Wildfire smoke lowering Baton Rouge area air quality
Over the last few days, parts of Louisiana have been dealing with an unexpected increase in ozone formation and therefore lower air quality. It has become poor enough that those with breathing sensitivities may want to limit time outside.
Warm temperatures and mostly sunny skies have increased ozone production throughout the region, and calm winds have allowed pollutants to accumulate in the atmosphere. However, long-range smoke transport is also affecting the region.
Via the winds moving around an upper level ridge of high pressure over the center of the county, this smoke has been transported across the Eastern U.S. from fires in the Pacific Northwest and southern Canada. The Louisiana Department of Environmental Quality reports the magnitude of the smoke impacts on air quality were slightly underestimated. As of 6pm Wednesday, the air quality index was 115—unhealthy to sensitive groups.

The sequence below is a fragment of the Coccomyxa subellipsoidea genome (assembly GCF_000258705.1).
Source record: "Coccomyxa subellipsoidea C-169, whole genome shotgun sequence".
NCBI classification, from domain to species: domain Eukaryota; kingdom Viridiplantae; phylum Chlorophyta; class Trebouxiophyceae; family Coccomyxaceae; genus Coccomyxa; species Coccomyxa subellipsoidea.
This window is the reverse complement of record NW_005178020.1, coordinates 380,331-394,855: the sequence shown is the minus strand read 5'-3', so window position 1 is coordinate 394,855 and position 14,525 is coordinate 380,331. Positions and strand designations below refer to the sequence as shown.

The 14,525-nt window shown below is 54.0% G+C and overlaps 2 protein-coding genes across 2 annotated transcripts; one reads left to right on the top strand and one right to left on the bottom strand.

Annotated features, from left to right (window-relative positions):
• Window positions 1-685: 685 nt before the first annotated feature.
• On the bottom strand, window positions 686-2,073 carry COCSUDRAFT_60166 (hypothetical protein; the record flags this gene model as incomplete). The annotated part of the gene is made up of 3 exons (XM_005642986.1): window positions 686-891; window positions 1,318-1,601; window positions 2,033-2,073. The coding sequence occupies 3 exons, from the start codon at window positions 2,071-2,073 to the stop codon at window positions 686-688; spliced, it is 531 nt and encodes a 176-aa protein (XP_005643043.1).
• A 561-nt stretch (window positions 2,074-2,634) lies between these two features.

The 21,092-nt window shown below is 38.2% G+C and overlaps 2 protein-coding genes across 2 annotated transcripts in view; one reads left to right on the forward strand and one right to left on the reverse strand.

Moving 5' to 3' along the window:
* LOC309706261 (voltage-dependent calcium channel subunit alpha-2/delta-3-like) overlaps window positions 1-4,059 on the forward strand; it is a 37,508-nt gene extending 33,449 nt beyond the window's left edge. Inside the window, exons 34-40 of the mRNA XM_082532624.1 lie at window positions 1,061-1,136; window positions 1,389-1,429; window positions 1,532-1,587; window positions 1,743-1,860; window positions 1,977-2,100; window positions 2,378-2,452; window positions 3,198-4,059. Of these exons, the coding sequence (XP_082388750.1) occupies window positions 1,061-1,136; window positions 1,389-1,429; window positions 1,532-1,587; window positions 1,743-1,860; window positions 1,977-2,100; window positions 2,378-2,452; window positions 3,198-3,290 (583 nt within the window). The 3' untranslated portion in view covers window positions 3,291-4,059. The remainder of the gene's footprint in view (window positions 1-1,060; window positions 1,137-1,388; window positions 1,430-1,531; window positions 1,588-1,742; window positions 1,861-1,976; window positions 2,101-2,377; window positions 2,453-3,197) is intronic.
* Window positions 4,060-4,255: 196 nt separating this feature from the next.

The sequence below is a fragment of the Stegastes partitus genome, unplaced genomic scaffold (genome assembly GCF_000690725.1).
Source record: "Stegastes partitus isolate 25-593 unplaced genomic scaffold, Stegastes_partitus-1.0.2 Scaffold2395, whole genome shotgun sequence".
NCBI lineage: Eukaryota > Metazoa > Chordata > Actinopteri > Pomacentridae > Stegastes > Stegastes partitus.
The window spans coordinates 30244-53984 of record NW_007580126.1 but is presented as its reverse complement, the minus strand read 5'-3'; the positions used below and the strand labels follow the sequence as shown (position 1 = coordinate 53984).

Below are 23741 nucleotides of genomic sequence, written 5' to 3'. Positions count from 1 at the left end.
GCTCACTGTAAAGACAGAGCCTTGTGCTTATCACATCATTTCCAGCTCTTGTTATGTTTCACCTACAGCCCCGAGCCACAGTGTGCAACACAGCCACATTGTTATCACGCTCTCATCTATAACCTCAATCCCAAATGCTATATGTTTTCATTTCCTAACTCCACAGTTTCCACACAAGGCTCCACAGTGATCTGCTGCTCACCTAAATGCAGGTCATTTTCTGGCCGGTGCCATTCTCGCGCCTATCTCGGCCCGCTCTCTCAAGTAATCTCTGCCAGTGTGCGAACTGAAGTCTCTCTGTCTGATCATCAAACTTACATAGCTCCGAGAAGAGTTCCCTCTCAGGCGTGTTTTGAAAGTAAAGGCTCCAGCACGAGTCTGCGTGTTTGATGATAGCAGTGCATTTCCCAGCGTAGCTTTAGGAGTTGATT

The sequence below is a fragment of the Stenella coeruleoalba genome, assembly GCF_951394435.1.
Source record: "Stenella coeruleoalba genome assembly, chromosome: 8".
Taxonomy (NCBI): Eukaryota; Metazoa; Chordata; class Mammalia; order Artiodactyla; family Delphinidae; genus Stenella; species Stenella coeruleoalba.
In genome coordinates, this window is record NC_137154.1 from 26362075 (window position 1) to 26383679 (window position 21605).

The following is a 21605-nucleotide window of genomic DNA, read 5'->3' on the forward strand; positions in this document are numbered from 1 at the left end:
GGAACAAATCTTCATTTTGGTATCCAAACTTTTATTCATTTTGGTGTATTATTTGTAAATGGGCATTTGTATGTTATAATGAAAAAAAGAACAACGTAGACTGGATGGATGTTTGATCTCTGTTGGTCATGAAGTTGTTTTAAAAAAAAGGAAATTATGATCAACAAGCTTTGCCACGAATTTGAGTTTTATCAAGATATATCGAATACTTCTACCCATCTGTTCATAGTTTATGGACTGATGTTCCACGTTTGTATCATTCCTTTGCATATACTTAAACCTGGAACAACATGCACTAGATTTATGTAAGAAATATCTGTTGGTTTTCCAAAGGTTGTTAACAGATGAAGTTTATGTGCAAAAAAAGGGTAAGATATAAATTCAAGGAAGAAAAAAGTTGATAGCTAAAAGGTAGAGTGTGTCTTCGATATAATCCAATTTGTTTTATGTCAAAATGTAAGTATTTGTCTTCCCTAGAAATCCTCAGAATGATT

Looking ahead, smoke is expected to linger over the region for at least the next two days, as winds remain light. Any increase of clouds and scattered thunderstorms will reduce ozone production, and keep most AQI levels in the Moderate category. However, mostly sunny skies and light winds are likely to persist. The air quality could even remain an issue through the weekend. By next week, increased rain across the area will allow improvements.
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